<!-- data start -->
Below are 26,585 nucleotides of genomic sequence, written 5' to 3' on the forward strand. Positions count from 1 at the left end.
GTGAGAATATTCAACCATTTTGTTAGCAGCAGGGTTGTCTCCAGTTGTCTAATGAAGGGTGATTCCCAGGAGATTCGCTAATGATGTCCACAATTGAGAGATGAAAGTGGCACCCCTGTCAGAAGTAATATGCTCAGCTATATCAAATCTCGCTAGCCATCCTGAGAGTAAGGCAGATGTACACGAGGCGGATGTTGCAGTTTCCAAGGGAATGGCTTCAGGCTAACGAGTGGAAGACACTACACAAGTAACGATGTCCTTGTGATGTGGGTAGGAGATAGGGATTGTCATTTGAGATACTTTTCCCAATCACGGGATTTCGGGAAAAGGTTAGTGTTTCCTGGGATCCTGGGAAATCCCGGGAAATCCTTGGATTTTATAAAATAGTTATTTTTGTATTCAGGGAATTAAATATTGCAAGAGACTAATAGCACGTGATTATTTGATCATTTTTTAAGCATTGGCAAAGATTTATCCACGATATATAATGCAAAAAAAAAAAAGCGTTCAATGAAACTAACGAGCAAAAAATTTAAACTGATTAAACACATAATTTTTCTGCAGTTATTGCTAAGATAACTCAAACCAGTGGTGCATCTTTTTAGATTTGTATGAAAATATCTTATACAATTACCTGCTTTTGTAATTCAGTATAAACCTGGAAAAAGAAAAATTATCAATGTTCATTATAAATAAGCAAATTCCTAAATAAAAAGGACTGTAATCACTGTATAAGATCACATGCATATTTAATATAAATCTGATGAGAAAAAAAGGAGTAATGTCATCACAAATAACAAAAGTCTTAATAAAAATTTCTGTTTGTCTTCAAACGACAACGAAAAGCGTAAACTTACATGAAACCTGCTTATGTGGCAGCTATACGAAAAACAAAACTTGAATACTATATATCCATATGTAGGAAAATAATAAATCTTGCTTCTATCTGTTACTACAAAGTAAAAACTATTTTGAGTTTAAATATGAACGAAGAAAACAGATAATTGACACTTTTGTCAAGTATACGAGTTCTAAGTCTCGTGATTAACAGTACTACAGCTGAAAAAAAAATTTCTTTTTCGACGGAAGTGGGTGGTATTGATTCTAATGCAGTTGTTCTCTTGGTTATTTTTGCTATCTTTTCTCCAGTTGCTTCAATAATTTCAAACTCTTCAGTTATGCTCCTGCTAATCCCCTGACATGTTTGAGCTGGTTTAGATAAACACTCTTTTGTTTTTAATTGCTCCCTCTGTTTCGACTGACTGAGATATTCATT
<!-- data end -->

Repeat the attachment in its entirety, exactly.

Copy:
Below are 26,585 nucleotides of genomic sequence, written 5' to 3' on the forward strand. Positions count from 1 at the left end.
GTGAGAATATTCAACCATTTTGTTAGCAGCAGGGTTGTCTCCAGTTGTCTAATGAAGGGTGATTCCCAGGAGATTCGCTAATGATGTCCACAATTGAGAGATGAAAGTGGCACCCCTGTCAGAAGTAATATGCTCAGCTATATCAAATCTCGCTAGCCATCCTGAGAGTAAGGCAGATGTACACGAGGCGGATGTTGCAGTTTCCAAGGGAATGGCTTCAGGCTAACGAGTGGAAGACACTACACAAGTAACGATGTCCTTGTGATGTGGGTAGGAGATAGGGATTGTCATTTGAGATACTTTTCCCAATCACGGGATTTCGGGAAAAGGTTAGTGTTTCCTGGGATCCTGGGAAATCCCGGGAAATCCTTGGATTTTATAAAATAGTTATTTTTGTATTCAGGGAATTAAATATTGCAAGAGACTAATAGCACGTGATTATTTGATCATTTTTTAAGCATTGGCAAAGATTTATCCACGATATATAATGCAAAAAAAAAAAAGCGTTCAATGAAACTAACGAGCAAAAAATTTAAACTGATTAAACACATAATTTTTCTGCAGTTATTGCTAAGATAACTCAAACCAGTGGTGCATCTTTTTAGATTTGTATGAAAATATCTTATACAATTACCTGCTTTTGTAATTCAGTATAAACCTGGAAAAAGAAAAATTATCAATGTTCATTATAAATAAGCAAATTCCTAAATAAAAAGGACTGTAATCACTGTATAAGATCACATGCATATTTAATATAAATCTGATGAGAAAAAAAGGAGTAATGTCATCACAAATAACAAAAGTCTTAATAAAAATTTCTGTTTGTCTTCAAACGACAACGAAAAGCGTAAACTTACATGAAACCTGCTTATGTGGCAGCTATACGAAAAACAAAACTTGAATACTATATATCCATATGTAGGAAAATAATAAATCTTGCTTCTATCTGTTACTACAAAGTAAAAACTATTTTGAGTTTAAATATGAACGAAGAAAACAGATAATTGACACTTTTGTCAAGTATACGAGTTCTAAGTCTCGTGATTAACAGTACTACAGCTGAAAAAAAAATTTCTTTTTCGACGGAAGTGGGTGGTATTGATTCTAATGCAGTTGTTCTCTTGGTTATTTTTGCTATCTTTTCTCCAGTTGCTTCAATAATTTCAAACTCTTCAGTTATGCTCCTGCTAATCCCCTGACATGTTTGAGCTGGTTTAGATAAACACTCTTTTGTTTTTAATTGCTCCCTCTGTTTCGACTGACTGAGATATTCATT